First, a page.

Morphological colour change in the American lobster (Homarus americanus) in response to background colour and UV light

Citation:
Tlusty, MF, Metzler A, Huckabone S, Suanda S, Guerrier S.  2009.  Morphological colour change in the American lobster (Homarus americanus) in response to background colour and UV light. New Zealand Journal of Marine and Freshwater Research. 43:247-255.: Taylor & Francis

Date Published:

2009/03

Abstract:

Abstract American lobster (Homarus americanus) have a thick calcified cuticle, and do not exhibit rapid colour changes characteristic of other crustaceans. Thus, the plasticity of their coloration has been largely overlooked. Colour in lobsters is determined by the amount, location, and form of the carotenoid pigment astaxanthin, and it is possible for lobsters to alter colour by changing one of these characteristics of astaxanthin deposition. Here, short?term colour variation in American lobster in response to environmental cues (background colour and ultraviolet (UV) light) was investigated in a laboratory experiment. Lobsters were reared in conditions controlling background colour (white, black) and UV light (present, absent). Digital photographic analysis was used to determine how these conditions influenced the luminescence (light or dark) of lobster colour, as well as the ratio of red to blue hues. Of the environmental variables considered within this experiment, UV light was the predominant factor, and caused lobsters to become darker in colour. In the absence of UV light, lobsters matched background colour, and turned darker in response to the darker background. Environmental matching has practical implications both for wild lobsters as they settle to the benthic habitat, and for enhancement programmes, to grow lobsters that are best suited for local habitats.American lobster (Homarus americanus) have a thick calcified cuticle, and do not exhibit rapid colour changes characteristic of other crustaceans. Thus, the plasticity of their coloration has been largely overlooked. Colour in lobsters is determined by the amount, location, and form of the carotenoid pigment astaxanthin, and it is possible for lobsters to alter colour by changing one of these characteristics of astaxanthin deposition. Here, short?term colour variation in American lobster in response to environmental cues (background colour and ultraviolet (UV) light) was investigated in a laboratory experiment. Lobsters were reared in conditions controlling background colour (white, black) and UV light (present, absent). Digital photographic analysis was used to determine how these conditions influenced the luminescence (light or dark) of lobster colour, as well as the ratio of red to blue hues. Of the environmental variables considered within this experiment, UV light was the predominant factor, and caused lobsters to become darker in colour. In the absence of UV light, lobsters matched background colour, and turned darker in response to the darker background. Environmental matching has practical implications both for wild lobsters as they settle to the benthic habitat, and for enhancement programmes, to grow lobsters that are best suited for local habitats.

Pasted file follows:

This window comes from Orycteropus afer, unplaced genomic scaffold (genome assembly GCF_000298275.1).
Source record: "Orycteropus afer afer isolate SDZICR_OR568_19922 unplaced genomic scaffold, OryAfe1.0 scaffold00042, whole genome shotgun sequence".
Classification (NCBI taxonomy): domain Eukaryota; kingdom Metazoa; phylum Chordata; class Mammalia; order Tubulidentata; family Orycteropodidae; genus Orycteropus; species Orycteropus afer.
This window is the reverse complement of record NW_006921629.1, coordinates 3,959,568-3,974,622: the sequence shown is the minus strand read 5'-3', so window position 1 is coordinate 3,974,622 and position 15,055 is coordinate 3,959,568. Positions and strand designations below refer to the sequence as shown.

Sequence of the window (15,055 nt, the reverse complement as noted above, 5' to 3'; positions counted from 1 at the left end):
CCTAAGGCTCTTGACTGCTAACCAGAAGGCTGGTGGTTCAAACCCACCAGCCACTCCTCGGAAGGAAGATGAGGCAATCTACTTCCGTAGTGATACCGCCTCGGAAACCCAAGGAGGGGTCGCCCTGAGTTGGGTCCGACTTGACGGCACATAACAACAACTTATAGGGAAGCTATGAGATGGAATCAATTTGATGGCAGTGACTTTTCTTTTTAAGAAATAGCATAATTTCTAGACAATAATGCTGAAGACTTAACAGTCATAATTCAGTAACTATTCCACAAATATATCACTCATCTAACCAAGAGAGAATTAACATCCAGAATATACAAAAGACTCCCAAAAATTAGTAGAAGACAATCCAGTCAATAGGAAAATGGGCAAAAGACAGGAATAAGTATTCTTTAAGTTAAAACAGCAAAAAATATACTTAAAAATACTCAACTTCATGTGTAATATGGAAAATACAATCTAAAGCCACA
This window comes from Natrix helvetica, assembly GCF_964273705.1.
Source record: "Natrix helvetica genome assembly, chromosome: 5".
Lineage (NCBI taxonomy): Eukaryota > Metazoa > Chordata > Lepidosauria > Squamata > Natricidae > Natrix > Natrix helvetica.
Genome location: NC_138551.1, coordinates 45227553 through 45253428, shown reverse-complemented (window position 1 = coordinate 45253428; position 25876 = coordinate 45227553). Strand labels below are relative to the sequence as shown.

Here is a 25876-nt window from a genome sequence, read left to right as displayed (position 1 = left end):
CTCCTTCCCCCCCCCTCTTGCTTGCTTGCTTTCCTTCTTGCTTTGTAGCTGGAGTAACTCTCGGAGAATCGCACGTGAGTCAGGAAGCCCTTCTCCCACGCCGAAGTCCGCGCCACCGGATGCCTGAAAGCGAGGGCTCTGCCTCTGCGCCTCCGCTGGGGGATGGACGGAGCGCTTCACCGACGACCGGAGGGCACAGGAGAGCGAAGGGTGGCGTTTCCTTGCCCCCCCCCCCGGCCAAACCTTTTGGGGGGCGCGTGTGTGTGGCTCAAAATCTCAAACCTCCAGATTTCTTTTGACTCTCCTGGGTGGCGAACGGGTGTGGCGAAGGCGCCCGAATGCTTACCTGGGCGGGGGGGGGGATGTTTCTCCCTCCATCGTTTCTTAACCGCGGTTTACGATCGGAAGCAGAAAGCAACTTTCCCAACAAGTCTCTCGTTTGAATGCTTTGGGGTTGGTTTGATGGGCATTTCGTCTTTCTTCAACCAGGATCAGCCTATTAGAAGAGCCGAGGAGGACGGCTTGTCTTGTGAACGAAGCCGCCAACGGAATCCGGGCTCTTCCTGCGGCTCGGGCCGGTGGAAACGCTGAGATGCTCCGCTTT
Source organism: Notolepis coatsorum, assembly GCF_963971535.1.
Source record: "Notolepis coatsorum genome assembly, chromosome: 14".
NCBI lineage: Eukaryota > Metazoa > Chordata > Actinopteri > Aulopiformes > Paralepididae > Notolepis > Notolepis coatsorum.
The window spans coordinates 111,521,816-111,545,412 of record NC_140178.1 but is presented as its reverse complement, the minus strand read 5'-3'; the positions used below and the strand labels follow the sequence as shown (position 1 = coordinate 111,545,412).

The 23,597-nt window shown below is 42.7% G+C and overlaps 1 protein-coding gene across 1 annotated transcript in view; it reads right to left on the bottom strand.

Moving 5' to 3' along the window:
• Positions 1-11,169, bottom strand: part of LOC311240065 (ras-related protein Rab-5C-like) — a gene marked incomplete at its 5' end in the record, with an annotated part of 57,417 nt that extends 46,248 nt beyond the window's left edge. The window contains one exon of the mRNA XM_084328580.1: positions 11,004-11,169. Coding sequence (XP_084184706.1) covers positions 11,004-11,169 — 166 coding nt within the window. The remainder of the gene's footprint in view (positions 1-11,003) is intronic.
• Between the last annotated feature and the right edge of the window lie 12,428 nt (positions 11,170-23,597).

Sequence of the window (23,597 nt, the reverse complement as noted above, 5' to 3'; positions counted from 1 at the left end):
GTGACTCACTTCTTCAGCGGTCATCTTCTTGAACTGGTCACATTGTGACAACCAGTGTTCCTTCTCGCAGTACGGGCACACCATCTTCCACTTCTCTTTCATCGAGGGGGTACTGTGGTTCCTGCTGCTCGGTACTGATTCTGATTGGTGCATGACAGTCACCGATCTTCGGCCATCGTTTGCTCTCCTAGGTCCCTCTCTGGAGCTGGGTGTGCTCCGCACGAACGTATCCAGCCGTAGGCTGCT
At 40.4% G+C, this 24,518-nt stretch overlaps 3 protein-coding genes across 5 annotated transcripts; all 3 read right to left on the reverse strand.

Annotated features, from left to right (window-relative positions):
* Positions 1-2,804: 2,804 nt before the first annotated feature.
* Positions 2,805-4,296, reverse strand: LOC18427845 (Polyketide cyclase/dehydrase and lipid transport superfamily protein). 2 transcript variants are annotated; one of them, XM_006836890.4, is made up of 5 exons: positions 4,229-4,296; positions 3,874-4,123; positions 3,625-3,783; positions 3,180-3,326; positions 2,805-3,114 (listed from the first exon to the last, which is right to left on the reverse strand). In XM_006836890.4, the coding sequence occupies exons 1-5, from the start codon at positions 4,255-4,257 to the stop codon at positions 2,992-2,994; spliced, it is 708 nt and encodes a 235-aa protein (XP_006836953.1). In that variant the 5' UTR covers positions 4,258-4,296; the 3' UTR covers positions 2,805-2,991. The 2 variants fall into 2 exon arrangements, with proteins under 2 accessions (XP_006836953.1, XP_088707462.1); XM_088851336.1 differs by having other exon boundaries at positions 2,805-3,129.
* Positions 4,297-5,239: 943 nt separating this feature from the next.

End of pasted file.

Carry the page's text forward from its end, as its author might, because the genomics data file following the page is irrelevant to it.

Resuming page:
Notes:

n/a

Website

DOI:

10.1080/00288330909509998